Demand for VPNs surges amid deadly protests in Kazakhstan
Amid massive internet censorship in Kazakhstan, citizens turned to VPNs to bypass the restriction to use messaging apps.
Thousands of angry citizens have been protesting for days now in the streets of Almaty, the former capital of Kazakhstan.
What started as a backlash against the energy prices now turned into a protest against social and economic disparity and the lack of democracy.The president of Kazakhstan, Kassym-Jomart Tokayev, dismissed the government and asked the Russia-led military alliance for help.
For days, the internet and popular messaging apps, including Telegram, Facebook, and Whatsapp, were down to stop people from gathering. The regime has also restricted access to leading media websites.
As is familiar with repressive regimes, protesters turn to social media to coordinate actions. VPNs (virtual private networks) let you hide your actual location as you browse the internet, use social media, and avoid government censorship or blocks.
Heavy internet censorship in Kazakhstan in recent days hasn't stopped people from gathering. Protesters largely turned to VPNs to bypass the restrictions and keep communicating amongst themselves.
However, finding a VPN that will work in Kazakhstan might not be the easiest task. But we’re here to help - read our list of the best VPNs for Kazakhstan and find the one that’s most suitable for you.
According to Google Trends, the search for VPNs has surged during the last seven days in Almaty and other country regions.
Protesters have also been sharing advice on the VPN to use. For example, in this thread below, journalists advise on the best VPN solutions for mobile, desktop, and laptop computers. Mainly, people have been looking for the best free VPN services, different browsers like Tor, and browser extensions to preserve anonymity and keep using the blocked services.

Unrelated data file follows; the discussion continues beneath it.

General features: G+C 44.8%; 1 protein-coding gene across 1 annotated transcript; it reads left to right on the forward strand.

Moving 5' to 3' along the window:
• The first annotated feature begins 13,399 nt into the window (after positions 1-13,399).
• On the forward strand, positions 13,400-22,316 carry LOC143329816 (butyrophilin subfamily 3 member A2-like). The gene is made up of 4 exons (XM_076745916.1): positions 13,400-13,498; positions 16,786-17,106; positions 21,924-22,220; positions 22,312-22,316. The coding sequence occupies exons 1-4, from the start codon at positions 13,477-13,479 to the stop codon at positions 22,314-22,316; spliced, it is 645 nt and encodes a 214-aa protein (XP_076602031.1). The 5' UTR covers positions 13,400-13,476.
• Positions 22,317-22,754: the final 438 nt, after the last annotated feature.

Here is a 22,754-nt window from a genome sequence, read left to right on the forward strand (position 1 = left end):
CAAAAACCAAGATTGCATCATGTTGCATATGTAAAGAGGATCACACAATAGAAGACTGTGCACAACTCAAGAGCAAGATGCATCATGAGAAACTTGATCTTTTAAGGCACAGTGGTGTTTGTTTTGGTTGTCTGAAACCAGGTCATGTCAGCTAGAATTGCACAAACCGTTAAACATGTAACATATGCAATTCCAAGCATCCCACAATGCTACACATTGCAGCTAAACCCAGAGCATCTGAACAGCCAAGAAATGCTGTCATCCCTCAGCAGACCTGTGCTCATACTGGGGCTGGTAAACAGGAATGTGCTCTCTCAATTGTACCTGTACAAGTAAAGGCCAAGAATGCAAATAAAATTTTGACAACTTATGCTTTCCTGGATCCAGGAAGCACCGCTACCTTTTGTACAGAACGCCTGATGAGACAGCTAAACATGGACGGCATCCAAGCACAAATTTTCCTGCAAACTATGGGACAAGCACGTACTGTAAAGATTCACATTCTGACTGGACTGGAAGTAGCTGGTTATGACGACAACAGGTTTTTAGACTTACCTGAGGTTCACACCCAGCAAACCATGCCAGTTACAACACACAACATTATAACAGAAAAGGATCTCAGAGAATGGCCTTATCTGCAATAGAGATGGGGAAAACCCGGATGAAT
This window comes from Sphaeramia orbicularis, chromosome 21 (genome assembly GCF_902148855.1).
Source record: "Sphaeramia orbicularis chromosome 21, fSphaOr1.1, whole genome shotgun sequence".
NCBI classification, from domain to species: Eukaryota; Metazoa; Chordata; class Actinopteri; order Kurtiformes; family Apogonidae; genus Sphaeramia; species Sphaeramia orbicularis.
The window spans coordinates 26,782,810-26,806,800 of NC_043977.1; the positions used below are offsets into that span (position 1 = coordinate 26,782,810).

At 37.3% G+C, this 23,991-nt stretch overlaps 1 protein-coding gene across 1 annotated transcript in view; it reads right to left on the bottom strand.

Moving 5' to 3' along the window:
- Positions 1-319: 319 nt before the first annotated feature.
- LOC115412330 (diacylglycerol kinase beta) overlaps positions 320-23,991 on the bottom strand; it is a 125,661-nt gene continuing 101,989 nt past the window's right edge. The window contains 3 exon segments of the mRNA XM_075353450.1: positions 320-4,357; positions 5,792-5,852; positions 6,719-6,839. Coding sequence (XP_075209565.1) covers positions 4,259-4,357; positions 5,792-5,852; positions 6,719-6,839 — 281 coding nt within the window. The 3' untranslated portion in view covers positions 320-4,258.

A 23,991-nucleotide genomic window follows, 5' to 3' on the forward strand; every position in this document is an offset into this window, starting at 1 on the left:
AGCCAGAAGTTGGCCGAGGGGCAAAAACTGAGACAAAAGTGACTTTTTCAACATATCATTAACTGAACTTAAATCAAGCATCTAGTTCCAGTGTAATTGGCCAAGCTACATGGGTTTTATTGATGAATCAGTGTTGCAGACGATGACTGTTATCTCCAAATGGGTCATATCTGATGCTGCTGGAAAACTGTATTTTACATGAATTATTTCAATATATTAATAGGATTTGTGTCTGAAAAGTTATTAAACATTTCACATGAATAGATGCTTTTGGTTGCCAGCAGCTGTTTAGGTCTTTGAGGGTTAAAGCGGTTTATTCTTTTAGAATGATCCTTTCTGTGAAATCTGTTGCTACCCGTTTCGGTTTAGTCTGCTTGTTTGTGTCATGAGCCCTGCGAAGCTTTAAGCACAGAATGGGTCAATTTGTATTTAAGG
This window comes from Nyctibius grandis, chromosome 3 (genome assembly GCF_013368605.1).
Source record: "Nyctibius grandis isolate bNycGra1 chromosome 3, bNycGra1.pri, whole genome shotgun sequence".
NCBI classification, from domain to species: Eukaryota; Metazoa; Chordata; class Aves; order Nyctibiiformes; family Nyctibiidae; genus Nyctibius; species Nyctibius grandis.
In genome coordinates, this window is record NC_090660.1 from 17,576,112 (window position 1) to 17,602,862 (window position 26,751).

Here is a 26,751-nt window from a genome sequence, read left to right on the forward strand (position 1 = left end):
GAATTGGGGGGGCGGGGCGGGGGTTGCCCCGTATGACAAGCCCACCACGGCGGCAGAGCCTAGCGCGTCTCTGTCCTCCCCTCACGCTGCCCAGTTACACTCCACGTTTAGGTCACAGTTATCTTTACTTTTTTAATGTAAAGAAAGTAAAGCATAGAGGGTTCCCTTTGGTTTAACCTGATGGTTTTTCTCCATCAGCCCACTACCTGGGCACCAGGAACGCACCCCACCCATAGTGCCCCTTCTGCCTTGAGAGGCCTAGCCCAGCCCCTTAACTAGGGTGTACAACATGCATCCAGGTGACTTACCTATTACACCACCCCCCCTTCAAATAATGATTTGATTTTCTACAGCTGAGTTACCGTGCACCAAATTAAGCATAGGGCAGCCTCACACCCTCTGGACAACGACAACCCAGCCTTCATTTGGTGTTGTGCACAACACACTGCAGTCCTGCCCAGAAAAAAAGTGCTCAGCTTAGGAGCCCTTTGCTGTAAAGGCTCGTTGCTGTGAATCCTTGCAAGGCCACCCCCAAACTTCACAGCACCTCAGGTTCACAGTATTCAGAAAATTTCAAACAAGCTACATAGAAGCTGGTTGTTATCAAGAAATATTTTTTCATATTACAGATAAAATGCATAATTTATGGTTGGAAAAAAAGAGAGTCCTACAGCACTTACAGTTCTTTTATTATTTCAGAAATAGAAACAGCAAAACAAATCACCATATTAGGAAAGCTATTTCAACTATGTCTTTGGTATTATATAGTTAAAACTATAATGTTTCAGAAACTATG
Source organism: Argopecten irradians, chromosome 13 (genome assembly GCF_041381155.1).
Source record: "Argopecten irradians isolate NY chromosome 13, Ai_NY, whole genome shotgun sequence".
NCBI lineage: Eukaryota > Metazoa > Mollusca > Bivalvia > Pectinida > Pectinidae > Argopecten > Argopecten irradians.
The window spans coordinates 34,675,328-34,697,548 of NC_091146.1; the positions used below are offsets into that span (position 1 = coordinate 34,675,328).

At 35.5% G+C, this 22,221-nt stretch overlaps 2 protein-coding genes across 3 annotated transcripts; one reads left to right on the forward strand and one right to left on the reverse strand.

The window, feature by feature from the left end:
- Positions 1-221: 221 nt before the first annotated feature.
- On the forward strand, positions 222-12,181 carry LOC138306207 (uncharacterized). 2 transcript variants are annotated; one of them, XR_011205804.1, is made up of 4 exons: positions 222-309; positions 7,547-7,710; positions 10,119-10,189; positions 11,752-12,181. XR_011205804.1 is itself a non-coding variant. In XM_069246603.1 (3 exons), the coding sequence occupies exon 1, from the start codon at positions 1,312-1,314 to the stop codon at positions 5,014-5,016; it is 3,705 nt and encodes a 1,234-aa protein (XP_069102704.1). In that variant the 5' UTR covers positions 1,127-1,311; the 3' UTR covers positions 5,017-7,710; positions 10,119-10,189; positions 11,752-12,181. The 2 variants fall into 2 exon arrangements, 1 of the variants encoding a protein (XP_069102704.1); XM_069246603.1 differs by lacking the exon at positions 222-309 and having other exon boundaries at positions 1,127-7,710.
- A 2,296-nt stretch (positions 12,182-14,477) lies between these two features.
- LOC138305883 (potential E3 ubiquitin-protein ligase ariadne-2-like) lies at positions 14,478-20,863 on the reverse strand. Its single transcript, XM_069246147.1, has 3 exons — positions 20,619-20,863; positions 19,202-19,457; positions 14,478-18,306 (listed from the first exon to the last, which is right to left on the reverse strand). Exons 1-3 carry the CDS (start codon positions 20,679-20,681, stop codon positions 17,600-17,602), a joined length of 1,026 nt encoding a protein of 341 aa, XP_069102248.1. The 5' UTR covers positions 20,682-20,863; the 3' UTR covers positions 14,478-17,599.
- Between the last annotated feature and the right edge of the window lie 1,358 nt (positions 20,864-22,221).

If you’re concerned about privacy and using the internet unnoticed, no free VPN is going to offer that kind of protection. Free VPNs tend to be much worse in encryption and log much more of what you do online. Often, they might not hesitate to sell your data to interested parties - your government or ISP.
The internet in Kazakhstan seems to be working but is unstable.
A recent analysis by ProtonVPN is a rogue gallery of authoritarian regimes. The largest surges in VPN installs over the last 18 months have been across Africa and Asia, with most linked to internet censorship and restrictions.
Belarus shut down the internet to curb the protests against new-but-old president Alexander Lukashenko as many people just didn't buy that he was re-elected fair and square.
In January 2021, as China enforced new internet restrictions on the citizens of Hong Kong that brought them more in line with the censorious Chinese regime, people turned to VPNs to freely express themselves and protest. PureVPN, previously registered in Hong Kong, has even moved to the British Virgin Islands with privacy-friendly data retention policies amid doubts that China's pressure on the city might make PureVPN a less desirable option.
Last September, Kazakhstan's parliament approved a bill requiring owners of foreign social media and messaging apps to set up offices in the country or risk being blocked as part of a campaign against cyberbullying. According to Reuters, the bill requires the owners of such apps to register with authorities and open offices in the Central Asian nation.
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